Historical detail steadies a lively yarn set in NZ's early showbiz days.

Don't be fooled by Jenny Pattrick's new novel, Skylark (Black Swan, $37.99). It's a romp of a read, a page-turner that's incredibly easy to whizz through. It takes a writer of considerable skill, plus a lot of painstaking effort, to construct a blend of history and fiction such as this, and do such a wonderful job.

Skylark is the story of New Zealand's fledgling entertainment industry. It's set in the mid- to late-1800s and presented as a collection of archives put together by a fictional researcher, Eleanor de Mountfort, whose comments appear throughout the story. The main character, the irrepressible Lily Alouette, is also fictional. The daughter of French street acrobats who die while trying their luck in the Australian goldfields, she finds a new family when she joins a travelling circus.

Lily is a performer to her very bones. She trains as a bareback artiste and adores her new life entertaining wide-eyed audiences. But when the circus travels to New Zealand, disaster strikes - a horse spooks and Lily falls from its back, breaking her ankle.

Misfortune leads to a new opportunity, as a stage performer and singer, and it also propels Lily into the arms of a man, handsome young groom Jack Lacey.


She cares for Jack but she is reluctant to give up the performer's life and settle down. Other obstacles lie in the way of their love: a scheming young woman and, worst of all, a villain by the name of Bully Hayes who Lily dislikes instinctively yet somehow can't resist. We know from the beginning that she does end up with Jack but there are plenty of surprises for the reader in the route she takes to get there - and the unconventional outcome.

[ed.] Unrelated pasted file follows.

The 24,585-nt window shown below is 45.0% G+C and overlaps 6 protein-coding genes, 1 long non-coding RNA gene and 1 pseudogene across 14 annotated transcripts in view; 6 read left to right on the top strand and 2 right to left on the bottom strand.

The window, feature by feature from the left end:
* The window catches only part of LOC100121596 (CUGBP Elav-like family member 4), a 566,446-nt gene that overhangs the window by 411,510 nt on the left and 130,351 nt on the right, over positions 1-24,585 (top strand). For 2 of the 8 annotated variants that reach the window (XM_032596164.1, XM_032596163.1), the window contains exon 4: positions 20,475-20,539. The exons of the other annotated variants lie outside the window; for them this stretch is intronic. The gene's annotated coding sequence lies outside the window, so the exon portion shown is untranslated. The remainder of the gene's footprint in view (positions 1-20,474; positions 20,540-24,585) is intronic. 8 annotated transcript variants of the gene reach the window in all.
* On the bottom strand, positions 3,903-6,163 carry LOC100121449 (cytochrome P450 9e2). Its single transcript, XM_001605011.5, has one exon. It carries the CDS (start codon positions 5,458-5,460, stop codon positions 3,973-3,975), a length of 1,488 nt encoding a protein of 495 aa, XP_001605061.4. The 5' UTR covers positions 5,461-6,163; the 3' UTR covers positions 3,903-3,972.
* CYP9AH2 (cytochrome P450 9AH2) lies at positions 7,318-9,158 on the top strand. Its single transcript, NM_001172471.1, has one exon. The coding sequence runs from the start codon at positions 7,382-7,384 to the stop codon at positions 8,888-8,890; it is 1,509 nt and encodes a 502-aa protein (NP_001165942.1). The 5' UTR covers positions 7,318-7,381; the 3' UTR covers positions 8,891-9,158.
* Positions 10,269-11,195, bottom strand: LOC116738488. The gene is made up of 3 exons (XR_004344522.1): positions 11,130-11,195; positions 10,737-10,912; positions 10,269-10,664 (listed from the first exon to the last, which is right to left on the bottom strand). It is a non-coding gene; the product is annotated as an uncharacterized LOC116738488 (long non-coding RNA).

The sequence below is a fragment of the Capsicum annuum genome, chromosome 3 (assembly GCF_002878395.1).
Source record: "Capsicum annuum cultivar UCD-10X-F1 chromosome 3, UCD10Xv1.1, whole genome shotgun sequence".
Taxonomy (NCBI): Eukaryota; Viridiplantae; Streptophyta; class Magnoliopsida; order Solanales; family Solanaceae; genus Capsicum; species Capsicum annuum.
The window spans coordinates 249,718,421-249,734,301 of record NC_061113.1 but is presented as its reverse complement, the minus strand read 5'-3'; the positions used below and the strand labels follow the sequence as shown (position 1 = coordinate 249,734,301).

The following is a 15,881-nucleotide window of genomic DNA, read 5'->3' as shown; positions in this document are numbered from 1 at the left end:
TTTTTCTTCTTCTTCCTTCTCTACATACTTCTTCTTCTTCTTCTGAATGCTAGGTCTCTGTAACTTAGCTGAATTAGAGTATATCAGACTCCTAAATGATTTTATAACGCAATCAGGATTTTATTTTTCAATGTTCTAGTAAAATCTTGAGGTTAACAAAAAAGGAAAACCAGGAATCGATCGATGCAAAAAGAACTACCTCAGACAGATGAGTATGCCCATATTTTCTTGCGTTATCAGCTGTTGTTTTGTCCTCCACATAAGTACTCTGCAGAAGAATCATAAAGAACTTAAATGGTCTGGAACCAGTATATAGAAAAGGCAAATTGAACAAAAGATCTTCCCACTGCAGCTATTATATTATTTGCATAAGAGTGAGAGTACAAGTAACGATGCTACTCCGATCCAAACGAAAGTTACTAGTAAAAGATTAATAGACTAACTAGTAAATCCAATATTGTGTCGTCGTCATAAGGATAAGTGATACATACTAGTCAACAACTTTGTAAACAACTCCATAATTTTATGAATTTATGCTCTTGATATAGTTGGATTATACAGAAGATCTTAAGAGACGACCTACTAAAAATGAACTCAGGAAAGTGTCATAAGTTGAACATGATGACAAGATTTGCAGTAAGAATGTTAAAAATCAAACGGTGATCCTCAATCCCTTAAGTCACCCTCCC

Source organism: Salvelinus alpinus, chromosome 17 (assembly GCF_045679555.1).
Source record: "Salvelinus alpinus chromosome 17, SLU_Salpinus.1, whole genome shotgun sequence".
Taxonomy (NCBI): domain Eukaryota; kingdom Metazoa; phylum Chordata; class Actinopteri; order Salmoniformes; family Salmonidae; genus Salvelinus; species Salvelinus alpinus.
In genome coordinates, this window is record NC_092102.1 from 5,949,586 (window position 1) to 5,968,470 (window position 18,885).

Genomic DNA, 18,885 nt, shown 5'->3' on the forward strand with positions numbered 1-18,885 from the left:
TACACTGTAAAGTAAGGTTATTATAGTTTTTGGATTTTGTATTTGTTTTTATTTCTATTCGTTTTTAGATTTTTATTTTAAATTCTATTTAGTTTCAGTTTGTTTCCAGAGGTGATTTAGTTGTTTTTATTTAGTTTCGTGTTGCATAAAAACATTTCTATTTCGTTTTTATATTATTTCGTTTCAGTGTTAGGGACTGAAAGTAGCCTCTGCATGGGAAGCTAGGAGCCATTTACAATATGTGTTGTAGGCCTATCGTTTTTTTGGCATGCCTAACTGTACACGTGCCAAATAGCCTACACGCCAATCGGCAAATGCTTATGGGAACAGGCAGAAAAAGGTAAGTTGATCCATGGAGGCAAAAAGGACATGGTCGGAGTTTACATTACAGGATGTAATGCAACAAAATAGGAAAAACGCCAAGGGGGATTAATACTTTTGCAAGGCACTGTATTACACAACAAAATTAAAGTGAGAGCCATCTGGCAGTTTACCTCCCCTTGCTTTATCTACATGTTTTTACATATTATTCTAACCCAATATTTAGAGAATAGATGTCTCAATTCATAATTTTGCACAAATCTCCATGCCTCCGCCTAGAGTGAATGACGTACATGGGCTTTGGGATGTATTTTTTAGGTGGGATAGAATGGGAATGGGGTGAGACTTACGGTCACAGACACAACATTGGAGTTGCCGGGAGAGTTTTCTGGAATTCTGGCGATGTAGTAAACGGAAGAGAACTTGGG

Although Lily has her setbacks and tragedies, this is a joyful read on the whole. Pattrick's writing is confident and clear. She has managed to weave Lily's story seamlessly with real events and figures from our theatrical history. It's a novel that moves around a lot and takes in other aspects of our past - goldmining, battles, disaster and crime. But, like all good historical novels, it wears its research lightly and it would take a far more informed person than me to detect the joins between fact and fiction.

Pattrick herself is from a performing family - her parents were involved in Wellington theatre, as was she. Her affection for this world shines through in her story.

The book is a complete delight to read and has been beautifully designed, which adds to the experience.

Pattrick hits No 1 consistently on bestseller lists with her novels but tends to be overlooked at award-giving time, which is a shame. I'd rate her as one of this country's most talented storytellers and it would be good to see that acknowledged at last. Skylark is her seventh novel and, while I haven't read them all, I think there's every chance this is her best yet. A worthwhile and entertaining read.